Vasile: Black players in organized, pre-integration white baseball

From Joe Vasile at Beyond the Box Score on February 15, 2016:

The story is well-known. On April 15, 1947 Jackie Robinson made his major league debut for the Brooklyn Dodgers, breaking baseball’s color barrier and putting an end to a disgraceful period in the history of the national pastime. The dominant historical narrative holds Branch Rickey as a maverick willing to charge against the status quo and having a burning desire to end baseball’s color barrier. Robinson was his hand-picked player who then became the first man ever to step foot on a field with white professional baseball players. But this is a false narrative. Robinson and Rickey deserve recognition – that much is for sure – but there were black players in organized white baseball who came before Robinson, and there were attempts to integrate the modern game before Rickey’s.

The stories of the brave pioneers who came before Robinson and Rickey are virtually unknown outside the inner circles of baseball history, being recounted only in a piecemeal fashion. Maybe casual fans have heard of Moses Fleetwood Walker in passing or are aware of Bill Veeck’s attempt to buy the Philadelphia Phillies because they read Veeck as in Wreck. But the stories and the struggles of these early pioneers are important to remember in the historical context of pre-integration baseball history. What these men accomplished on and off the field and what they had to endure because of the overt racism of the era should not be lost to history.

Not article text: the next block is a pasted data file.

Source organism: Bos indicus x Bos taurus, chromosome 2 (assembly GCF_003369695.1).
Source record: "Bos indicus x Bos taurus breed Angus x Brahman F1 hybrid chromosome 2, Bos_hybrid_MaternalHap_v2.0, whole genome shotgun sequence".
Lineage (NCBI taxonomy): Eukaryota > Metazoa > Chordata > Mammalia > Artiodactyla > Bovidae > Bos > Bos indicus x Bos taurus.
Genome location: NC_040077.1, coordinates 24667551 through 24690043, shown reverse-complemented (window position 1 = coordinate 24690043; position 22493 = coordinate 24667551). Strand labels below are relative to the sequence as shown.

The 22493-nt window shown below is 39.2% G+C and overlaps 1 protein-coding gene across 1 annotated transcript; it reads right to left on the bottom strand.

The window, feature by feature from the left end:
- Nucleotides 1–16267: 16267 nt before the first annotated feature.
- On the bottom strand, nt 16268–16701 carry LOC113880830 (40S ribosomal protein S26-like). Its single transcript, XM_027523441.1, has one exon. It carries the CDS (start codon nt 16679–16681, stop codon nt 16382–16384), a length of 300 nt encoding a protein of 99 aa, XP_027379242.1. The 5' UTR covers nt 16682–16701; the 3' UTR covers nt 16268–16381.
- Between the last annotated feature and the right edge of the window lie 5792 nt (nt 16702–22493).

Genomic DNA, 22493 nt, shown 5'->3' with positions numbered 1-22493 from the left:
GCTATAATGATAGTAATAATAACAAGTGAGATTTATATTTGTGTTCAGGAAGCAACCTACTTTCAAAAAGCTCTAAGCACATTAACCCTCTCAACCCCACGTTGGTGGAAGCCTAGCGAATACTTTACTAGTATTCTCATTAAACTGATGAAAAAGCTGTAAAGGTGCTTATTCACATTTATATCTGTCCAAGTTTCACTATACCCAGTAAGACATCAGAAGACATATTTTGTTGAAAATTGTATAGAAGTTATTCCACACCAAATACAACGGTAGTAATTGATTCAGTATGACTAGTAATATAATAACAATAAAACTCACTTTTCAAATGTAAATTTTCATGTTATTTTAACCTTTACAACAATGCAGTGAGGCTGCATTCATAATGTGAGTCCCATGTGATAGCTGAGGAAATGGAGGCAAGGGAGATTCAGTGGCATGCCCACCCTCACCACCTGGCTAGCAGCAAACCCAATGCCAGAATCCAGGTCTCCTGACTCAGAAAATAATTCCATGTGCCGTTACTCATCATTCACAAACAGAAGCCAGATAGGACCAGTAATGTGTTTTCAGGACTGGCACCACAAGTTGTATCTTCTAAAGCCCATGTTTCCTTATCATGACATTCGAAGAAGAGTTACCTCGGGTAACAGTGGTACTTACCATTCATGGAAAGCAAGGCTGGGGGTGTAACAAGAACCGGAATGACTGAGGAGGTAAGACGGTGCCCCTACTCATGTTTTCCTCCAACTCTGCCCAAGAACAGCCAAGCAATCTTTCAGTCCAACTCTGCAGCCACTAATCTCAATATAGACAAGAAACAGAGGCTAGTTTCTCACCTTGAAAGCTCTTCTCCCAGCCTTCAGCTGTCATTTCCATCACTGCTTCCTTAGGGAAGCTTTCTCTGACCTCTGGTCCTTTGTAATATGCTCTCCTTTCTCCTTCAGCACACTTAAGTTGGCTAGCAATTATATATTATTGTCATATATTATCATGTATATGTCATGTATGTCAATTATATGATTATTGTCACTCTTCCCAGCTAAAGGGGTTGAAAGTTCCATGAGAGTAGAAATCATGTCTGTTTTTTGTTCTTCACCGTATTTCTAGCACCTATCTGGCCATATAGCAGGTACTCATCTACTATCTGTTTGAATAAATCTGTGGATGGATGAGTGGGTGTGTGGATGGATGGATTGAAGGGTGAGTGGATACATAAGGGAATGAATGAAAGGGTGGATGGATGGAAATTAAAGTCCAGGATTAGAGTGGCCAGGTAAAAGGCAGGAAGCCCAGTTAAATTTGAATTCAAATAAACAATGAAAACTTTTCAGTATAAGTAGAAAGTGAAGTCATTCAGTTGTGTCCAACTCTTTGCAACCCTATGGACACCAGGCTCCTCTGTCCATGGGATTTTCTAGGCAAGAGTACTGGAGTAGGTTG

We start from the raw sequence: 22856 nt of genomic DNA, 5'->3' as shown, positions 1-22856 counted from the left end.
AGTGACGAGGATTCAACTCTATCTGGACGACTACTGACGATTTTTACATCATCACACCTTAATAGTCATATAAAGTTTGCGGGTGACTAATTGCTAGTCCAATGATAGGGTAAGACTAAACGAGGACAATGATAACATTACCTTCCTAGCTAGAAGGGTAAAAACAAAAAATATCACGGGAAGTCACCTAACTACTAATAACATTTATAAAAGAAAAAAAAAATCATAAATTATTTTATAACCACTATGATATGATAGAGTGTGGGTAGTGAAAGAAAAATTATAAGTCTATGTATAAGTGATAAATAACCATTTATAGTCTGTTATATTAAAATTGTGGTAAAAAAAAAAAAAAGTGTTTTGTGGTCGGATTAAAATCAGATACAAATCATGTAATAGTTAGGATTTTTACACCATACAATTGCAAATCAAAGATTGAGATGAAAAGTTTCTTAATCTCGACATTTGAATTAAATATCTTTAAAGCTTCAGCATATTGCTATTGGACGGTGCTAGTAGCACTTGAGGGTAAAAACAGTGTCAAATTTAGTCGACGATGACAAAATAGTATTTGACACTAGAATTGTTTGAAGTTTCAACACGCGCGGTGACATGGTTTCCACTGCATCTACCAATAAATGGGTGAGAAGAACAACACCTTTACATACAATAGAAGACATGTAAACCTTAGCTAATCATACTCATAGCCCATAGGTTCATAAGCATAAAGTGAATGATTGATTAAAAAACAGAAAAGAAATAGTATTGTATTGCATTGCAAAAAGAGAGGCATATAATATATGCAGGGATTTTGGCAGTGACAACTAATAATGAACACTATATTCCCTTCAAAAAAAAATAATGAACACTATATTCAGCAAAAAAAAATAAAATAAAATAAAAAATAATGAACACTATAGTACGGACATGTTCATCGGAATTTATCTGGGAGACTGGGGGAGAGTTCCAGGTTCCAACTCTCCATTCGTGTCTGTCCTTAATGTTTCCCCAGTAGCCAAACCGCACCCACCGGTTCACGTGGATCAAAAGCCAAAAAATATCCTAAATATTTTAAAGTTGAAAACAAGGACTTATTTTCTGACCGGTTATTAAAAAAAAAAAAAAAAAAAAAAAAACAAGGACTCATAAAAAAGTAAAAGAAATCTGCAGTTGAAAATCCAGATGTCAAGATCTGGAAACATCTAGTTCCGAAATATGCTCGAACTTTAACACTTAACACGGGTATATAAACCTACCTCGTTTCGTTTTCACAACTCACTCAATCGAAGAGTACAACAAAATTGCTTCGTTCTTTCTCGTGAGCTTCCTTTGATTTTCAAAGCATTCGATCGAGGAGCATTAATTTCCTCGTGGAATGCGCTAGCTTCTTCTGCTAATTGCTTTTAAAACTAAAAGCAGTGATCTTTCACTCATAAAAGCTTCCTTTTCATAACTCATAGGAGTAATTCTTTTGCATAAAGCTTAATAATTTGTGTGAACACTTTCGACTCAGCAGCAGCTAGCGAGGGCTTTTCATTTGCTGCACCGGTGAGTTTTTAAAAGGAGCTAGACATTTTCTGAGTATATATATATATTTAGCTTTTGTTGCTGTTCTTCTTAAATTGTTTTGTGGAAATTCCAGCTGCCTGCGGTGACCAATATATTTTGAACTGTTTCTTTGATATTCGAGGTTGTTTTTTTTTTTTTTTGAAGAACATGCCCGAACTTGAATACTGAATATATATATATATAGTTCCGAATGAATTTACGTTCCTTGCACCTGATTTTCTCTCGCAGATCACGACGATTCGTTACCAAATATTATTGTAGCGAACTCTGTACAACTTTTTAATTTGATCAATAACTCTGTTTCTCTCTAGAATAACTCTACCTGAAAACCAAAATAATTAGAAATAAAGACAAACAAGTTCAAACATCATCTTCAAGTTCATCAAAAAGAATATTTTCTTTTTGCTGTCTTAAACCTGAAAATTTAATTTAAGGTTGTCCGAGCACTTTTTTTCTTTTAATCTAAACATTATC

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Originally published: February 15, 2016. Last Updated: February 15, 2016.